Is Beyoncé’s album hold-up bad news?

As Beyoncé reportedly scraps 50 tracks in advance of her long-awaited fifth album, Greg Kot asks: what happens to artists who take too long making records?

The latest reports from inside Camp Beyoncé say the singer has scrapped the 50 tracks in consideration for her fifth studio album and decided to start over. Ne-Yo, one of the artists whose songs were reportedly shelved, said Beyoncé was “still trying to figure out” a direction for the album in June, according to the Hollywood Reporter. Who knows how much truth there is to these reports, because Beyoncé and her record label, Columbia Records, haven’t commented. But something’s clearly amiss.

Last February Beyoncé headlined the Super Bowl halftime and launched a major arena tour this summer. Micro-managed pop stars usually commit to that kind of schedule only when there’s new product to push. Multi-million-dollar marketing campaigns for big albums are the cultural equivalent of the D-Day Invasion – plotted months in advance to saturate media and heighten public awareness. And yet there’s still no sign of the follow-up to Beyoncé’s 2011 release, 4. 

It wouldn’t be the first time a major artist has run into roadblocks while readying a highly anticipated album, and usually the longer the wait, the more disappointing the results.

Axl Rose and an army of hired guns laboured for 17 years to make the bloated Guns N’ Roses album Chinese Democracy. The follow-up to the twin releases, Use Your Illusion I and II, it finally came out in 2008 to a resounding sigh of indifference. Rose spread 14 tracks across 77 minutes – that’s about 4.5 minutes of music a year. Peter Gabriel was recording at about the same pace when he finally released Up in 2002, 10 years after his previous studio album. It stiffed commercially and, since then, Gabriel still hasn’t released an album of original songs.

He’s got company. R&B star D’Angelo, who released landmark neo-soul albums in 1995 (Brown Sugar) and 2000 (Voodoo), has been silent ever since, finally emerging to play a few concerts last year. (The singer was recently hospitalised for an undisclosed illness and had to cancel a series of shows). Lauryn Hill, currently serving three months in prison for tax evasion, has managed to release only one live album since her 1998 breakthrough, The Miseducation of Lauryn Hill. With each year, the prospect of D’Angelo and Hill regaining their form, let alone their standing as cultural game-changers, becomes increasingly unfathomable, despite their fans’ fondest wishes.

You snooze, you lose

Even Trent Reznor of Nine Inch Nails paid the price for toiling a mere five years over The Fragile, the double-album follow-up to his 1994 blockbuster, The Downward Spiral. The ambitious album sold about a quarter as much as its quadruple-platinum predecessor, despite justifiably laudatory reviews. Jimmy Iovine, the overlord of Reznor’s label, Interscope, called it “the right album at the wrong time.” The implication was that Reznor had procrastinated, and his moment had passed.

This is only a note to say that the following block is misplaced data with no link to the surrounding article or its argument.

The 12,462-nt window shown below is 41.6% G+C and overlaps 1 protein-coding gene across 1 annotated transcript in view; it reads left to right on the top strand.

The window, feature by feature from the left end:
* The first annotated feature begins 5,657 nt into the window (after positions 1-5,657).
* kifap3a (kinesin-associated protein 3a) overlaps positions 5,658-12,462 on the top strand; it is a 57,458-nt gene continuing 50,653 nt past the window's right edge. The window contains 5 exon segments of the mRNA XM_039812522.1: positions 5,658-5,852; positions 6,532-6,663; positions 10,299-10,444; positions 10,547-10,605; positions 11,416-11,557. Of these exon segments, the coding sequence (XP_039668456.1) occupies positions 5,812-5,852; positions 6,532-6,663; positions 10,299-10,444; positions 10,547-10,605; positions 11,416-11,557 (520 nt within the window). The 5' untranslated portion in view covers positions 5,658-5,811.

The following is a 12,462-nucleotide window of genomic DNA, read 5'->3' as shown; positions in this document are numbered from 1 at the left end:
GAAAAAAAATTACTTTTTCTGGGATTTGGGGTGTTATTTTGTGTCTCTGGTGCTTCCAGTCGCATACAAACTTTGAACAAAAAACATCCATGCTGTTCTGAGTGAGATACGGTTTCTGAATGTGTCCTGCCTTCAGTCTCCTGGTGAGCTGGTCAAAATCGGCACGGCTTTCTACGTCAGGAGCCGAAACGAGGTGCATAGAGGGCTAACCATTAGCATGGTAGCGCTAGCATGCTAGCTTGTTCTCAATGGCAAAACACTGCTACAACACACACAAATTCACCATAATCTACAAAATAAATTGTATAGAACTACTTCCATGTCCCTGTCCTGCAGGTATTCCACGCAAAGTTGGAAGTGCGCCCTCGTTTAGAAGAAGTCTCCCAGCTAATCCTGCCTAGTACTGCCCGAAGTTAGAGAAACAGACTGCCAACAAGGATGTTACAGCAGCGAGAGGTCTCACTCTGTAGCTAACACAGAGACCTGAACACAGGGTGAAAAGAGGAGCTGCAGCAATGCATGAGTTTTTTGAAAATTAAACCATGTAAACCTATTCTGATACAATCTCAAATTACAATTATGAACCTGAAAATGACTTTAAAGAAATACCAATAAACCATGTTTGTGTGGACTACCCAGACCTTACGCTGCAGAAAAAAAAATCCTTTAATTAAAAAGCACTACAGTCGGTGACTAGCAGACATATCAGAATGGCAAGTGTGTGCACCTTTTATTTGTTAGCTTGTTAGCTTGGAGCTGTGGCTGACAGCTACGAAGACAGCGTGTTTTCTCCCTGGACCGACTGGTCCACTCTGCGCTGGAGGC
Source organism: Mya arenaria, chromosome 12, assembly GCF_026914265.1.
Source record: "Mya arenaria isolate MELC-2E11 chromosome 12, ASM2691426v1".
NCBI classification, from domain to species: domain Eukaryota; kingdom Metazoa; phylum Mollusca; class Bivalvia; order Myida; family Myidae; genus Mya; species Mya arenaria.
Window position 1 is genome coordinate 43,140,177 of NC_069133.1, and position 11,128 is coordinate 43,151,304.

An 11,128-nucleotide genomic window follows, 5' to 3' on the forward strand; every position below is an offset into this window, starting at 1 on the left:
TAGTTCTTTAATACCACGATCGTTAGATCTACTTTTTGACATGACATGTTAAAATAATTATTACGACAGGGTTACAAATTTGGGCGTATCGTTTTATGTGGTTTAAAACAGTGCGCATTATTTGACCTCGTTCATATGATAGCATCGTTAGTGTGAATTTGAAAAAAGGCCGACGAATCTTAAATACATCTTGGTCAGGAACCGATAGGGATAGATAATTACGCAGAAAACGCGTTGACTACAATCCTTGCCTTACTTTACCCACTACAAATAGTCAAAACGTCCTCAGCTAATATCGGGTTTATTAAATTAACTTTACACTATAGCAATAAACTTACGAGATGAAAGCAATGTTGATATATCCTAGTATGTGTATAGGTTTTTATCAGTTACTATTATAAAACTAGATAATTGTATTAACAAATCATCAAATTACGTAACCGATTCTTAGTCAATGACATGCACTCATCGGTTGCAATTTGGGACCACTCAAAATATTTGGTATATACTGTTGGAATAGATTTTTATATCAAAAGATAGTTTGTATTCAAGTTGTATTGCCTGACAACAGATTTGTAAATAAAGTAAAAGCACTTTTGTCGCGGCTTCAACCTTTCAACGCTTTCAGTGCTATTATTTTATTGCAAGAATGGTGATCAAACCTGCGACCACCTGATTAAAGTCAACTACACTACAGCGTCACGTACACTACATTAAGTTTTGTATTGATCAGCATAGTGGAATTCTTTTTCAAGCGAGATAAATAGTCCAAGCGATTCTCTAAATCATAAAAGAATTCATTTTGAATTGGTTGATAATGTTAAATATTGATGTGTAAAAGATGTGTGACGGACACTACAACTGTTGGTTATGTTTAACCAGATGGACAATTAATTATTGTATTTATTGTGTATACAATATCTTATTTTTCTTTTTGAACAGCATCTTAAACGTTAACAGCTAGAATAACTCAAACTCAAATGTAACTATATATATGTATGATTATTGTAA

The music industry isn’t a friend to artists who wait. In the ‘60s and ‘70s, artists typically recorded an album – and sometimes two or even three – a year, and toured relentlessly. Now, with trends arriving and disappearing in record time, bands that don’t keep the pipeline flooded with their genius are quickly forgotten.

Beyoncé is unlikely to be forgotten by anyone anytime soon – she’s a true multimedia celebrity in addition to being a recording artist. But the longer she’s away, the more likely she’ll look like she’s chasing trends rather than shaping them.

‘Deadline’ is a dirty word in the music world, but sometimes the by-products of having one are urgency and focus. Artists who dither and tinker endlessly because they have the time and budgets to do so can second-guess themselves into inertia. Gabriel said he had 130 songs in play for the Up album. "I guess I just enjoy the business of making music better than selling it,” he said at the time. “I didn't have a producer on board whipping me into shape, and so deadlines become things you pass through on the way to finishing."

The rulebreakers

But there’s another potential storyline, one that has little to do with commercial expectation. One senses that Gabriel really didn’t care all that much about fashioning another Sledgehammer-style hit when he made Up, just as Reznor wasn’t all that bothered about distancing himself from the mainstream with The Fragile. Some of the most self-contained and longest-lasting artists give the impression that they just exist in their own space and time, oblivious to the industry and the whims of marketing. They develop a loyal fan base precisely because they don’t play by everyone else’s rules. Every decade or so, Kate Bush gets around to releasing another album and it’s usually worth the wait. Portishead chilled out for 11 years after their second album, then dropped the terrific Third in 2008.

It can be done. Beyoncé has the clout to make a radical, perception-shifting album if she chose. She hinted that she might do so on 4, referencing everyone from Fela Kuti to Frank Ocean, but ended up backing off and settling for a more straightforward mix of pop and ballads. Maybe she’s clearing the decks not because she’s stuck, but because she’s focused on something a little beyond what’s expected of her.

Greg Kot is the music critic at the Chicago Tribune. His work can be found here.

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